In the mind of many, big data is intrinsically tied to the cloud. In fact, big data has often been touted as the cloud’s killer app. Big data is, quite obviously, big — involving enormous velocity and volume of data. Public cloud platforms offer an elasticity that makes handling such large amounts of data more efficient and economical than would otherwise be possible.
Although the public cloud has many benefits where big data is concerned, bare metal infrastructure modalities — dedicated server clusters — should not be so easily discounted.
What makes a great big data platform? Scalability, certainly. But that’s not the only prerequisite. Efficient big data processing depends on the ability to move vast amounts of data as quickly as possible. If big data applications are bottlenecked by IO then they won’t perform optimally. Ideally, big data applications would also be able to access all the power that a physical server can provide — minimizing overhead from other applications (including hypervisors and guest operating systems) is beneficial to reducing the infrastructure investment necessary for effective big data processing. Applications like Spark and Hadoop will take all the processing power and memory an organization can throw at them.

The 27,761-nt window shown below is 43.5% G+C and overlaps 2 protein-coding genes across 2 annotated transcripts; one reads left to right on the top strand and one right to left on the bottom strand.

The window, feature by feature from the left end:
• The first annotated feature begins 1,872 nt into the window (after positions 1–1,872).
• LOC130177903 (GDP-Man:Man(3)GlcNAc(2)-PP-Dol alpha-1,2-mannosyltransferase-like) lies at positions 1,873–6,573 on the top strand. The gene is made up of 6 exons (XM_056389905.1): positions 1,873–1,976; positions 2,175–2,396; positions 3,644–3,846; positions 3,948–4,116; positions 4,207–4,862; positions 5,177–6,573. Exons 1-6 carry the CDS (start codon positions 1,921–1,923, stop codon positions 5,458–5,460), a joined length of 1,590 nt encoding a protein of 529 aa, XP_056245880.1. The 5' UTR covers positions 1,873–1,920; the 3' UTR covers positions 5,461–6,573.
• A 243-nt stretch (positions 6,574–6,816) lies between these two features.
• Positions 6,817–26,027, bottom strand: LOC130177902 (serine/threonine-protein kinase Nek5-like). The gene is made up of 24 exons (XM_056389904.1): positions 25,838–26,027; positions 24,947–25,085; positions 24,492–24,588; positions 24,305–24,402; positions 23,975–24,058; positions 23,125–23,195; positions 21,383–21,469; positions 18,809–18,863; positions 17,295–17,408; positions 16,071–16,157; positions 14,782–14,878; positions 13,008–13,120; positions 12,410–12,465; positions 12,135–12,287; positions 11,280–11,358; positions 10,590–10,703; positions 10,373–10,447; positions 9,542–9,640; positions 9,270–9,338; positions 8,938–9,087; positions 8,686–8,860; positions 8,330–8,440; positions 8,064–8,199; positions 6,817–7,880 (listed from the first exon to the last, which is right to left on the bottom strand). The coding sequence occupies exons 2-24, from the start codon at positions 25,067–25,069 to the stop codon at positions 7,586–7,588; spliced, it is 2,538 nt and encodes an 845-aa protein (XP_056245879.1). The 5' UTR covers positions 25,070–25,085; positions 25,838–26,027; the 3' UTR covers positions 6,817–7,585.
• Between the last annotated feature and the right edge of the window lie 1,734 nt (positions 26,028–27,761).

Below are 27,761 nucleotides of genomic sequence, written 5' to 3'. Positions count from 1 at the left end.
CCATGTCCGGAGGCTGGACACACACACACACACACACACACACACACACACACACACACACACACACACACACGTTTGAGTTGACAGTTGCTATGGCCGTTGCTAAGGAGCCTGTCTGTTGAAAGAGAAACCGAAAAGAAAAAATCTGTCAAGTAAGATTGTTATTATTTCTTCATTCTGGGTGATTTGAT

As InformationWeek’s Charles Babcock understands:
“Bare metal is well suited to tasks that require frequent imports of large amounts of data, such as applying inserts and updates to the database and doing quick analyses with export of results, such as analyzing activity on a social networking or large e-commerce site. In other words, bare metal shines on big data tasks associated with lots of I/O.”
Modern cloud platforms are no slouches where IO is concerned. They can move data around quickly, but in that regard, the state of the art in virtualized infrastructure is always likely to lag behind dedicated hardware.
To be clear, I’m not claiming that the cloud is a poor choice for big data workloads. There’s a lot to be said for the scalability benefits the public cloud can bring. But I do think that public cloud platforms should not be the only option on the table when organizations are considering infrastructure deployments for big data applications.
Organizations should consider the relative merits of each use-case. Would your particular application benefit more from the elasticity of a public cloud or from the lower latencies and greater server efficiencies of being closer to the metal?
It’s worth mentioning that modern bare metal / dedicated server cluster platforms — although not as intrinsically elastic as a public cloud platform — can be scaled quickly enough for many applications. If an organization has long-running big data applications, deploying on dedicated hardware can an effective strategy.